Local Government Reform Bill 2013: Report Stage (Resumed) and Final Stage

I move amendment No. 59:

In page 56, line 16, after “council” to insert “or a county council”.

This amendment relates to extending the opportunity to all councils, not exclusively the six mentioned county and city councils, to call their chairperson or cathaoirleach "méara" or "mayor". In our case, in County Donegal, the council has for some time been in a position to do so. The Minister might be good enough to extend additional funding to solve some of the problems on the ground there. We would be very grateful for it.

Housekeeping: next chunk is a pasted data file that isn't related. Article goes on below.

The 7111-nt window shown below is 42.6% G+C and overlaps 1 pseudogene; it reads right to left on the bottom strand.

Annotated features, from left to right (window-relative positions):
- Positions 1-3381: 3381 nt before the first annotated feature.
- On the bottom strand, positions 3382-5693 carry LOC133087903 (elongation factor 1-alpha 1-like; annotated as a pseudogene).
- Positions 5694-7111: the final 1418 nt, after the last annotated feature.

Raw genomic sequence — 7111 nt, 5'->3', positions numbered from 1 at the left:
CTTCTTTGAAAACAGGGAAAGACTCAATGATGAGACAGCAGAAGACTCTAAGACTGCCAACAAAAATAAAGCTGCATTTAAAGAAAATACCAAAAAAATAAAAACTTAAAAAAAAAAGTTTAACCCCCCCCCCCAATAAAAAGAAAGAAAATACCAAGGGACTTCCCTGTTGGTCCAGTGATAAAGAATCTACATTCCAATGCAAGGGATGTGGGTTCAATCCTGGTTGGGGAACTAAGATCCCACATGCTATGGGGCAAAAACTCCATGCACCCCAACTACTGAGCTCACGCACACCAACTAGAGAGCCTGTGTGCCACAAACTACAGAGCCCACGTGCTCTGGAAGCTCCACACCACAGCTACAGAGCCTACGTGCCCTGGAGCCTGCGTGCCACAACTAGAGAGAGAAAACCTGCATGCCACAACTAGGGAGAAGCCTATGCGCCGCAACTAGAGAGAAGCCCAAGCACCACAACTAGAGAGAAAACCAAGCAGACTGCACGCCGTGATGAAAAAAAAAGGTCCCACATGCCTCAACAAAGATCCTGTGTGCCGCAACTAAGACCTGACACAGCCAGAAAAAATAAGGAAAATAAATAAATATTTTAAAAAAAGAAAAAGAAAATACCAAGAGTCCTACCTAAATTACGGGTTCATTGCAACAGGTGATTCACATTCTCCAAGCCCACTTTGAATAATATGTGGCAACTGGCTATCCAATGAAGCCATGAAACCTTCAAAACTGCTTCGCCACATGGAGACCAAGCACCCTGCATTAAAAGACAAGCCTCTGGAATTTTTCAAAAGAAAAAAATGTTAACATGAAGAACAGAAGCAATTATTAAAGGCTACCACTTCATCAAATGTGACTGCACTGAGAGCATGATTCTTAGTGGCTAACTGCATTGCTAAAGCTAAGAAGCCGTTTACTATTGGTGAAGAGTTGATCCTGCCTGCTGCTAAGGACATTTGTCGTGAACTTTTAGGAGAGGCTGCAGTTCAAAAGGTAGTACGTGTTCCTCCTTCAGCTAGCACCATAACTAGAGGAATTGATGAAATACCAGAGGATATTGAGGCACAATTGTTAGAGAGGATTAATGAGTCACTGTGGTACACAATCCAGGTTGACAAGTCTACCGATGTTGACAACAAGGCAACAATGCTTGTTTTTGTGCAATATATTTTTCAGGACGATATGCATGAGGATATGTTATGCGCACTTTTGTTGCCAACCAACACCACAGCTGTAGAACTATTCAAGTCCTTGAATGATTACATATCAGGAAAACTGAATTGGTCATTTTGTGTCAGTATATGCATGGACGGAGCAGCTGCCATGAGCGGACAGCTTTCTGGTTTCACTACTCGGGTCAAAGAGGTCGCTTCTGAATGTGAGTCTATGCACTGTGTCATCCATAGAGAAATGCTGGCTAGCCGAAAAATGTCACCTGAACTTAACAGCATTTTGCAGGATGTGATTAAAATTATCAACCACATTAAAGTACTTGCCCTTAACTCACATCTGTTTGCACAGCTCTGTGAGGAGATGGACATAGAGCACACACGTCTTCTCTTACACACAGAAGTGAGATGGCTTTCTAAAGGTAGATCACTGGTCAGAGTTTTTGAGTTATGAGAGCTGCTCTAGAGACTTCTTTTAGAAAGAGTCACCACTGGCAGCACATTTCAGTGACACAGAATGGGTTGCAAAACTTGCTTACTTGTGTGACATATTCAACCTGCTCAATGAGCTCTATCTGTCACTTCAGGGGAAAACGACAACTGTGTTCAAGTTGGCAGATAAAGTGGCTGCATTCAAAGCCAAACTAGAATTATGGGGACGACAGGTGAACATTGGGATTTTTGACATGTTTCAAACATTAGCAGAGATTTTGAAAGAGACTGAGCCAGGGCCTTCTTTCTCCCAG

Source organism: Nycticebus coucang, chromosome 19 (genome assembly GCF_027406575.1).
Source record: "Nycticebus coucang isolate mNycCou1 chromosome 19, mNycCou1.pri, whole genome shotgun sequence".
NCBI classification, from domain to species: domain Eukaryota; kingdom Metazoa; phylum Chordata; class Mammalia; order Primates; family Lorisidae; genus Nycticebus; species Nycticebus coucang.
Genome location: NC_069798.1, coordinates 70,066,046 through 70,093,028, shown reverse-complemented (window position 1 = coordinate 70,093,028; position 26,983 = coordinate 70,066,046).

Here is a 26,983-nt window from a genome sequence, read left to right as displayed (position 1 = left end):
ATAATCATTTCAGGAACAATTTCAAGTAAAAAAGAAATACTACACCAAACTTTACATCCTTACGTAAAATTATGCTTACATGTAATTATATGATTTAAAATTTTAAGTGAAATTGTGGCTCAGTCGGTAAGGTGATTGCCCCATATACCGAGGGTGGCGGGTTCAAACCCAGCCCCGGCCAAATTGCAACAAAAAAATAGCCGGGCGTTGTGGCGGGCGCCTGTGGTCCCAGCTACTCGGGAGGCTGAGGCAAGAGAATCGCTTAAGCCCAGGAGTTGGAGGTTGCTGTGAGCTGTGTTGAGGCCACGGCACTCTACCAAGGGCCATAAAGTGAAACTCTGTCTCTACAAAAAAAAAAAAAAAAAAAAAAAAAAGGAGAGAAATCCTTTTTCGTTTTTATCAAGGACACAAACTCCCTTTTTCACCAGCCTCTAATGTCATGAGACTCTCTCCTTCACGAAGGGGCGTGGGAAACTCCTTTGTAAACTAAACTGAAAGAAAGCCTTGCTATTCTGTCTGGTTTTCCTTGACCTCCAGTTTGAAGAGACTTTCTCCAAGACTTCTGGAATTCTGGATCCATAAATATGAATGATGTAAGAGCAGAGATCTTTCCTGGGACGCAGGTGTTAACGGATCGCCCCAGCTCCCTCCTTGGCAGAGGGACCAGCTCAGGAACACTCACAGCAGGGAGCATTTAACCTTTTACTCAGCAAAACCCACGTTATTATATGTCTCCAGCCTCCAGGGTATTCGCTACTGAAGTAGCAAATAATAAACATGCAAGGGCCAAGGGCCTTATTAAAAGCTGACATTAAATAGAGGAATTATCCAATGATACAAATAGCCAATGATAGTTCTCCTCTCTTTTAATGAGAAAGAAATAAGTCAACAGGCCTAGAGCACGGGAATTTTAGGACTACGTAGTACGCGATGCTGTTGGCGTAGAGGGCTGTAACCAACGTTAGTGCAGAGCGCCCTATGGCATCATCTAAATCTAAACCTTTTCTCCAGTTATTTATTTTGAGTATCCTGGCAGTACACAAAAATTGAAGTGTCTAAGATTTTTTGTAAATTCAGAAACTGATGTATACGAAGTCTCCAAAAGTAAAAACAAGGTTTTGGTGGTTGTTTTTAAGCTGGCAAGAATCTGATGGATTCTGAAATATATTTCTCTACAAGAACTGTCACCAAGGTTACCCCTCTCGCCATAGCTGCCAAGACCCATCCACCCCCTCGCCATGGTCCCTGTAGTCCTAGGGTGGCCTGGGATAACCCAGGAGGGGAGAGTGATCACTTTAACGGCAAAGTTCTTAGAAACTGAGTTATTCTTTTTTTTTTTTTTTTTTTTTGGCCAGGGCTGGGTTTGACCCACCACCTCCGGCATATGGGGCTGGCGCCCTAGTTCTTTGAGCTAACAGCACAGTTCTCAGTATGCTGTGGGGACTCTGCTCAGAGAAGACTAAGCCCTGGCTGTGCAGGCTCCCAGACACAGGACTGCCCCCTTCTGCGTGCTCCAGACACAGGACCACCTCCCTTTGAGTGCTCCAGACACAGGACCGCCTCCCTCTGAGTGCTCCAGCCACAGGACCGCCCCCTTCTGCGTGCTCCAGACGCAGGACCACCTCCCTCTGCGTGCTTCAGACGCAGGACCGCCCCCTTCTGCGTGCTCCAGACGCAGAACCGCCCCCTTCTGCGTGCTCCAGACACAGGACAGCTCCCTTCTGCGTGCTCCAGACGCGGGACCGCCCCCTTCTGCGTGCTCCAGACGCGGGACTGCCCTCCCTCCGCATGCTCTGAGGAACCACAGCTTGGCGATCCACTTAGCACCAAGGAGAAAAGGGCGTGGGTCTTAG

It would not happen under normal circumstances.

No; €22 million.

In County Donegal we have been able to call our first citizen of the county "mayor" instead of the traditional titles of "cathaoirleach", "leas-cathaoirleach", "chairman" or "vice chairman". Members of every council in the country should be allowed to call the cathaoirleach or chairperson "mayor". This gives more meaning to the role given that it concerns the first citizen of each city or county. It would impose no additional cost on the Exchequer. It makes absolute sense and the Minister should consider it given the important role being played by the first citizen of each county or city.

I second the amendment. I wish to add to Senator Brian Ó Domhnaill's contribution.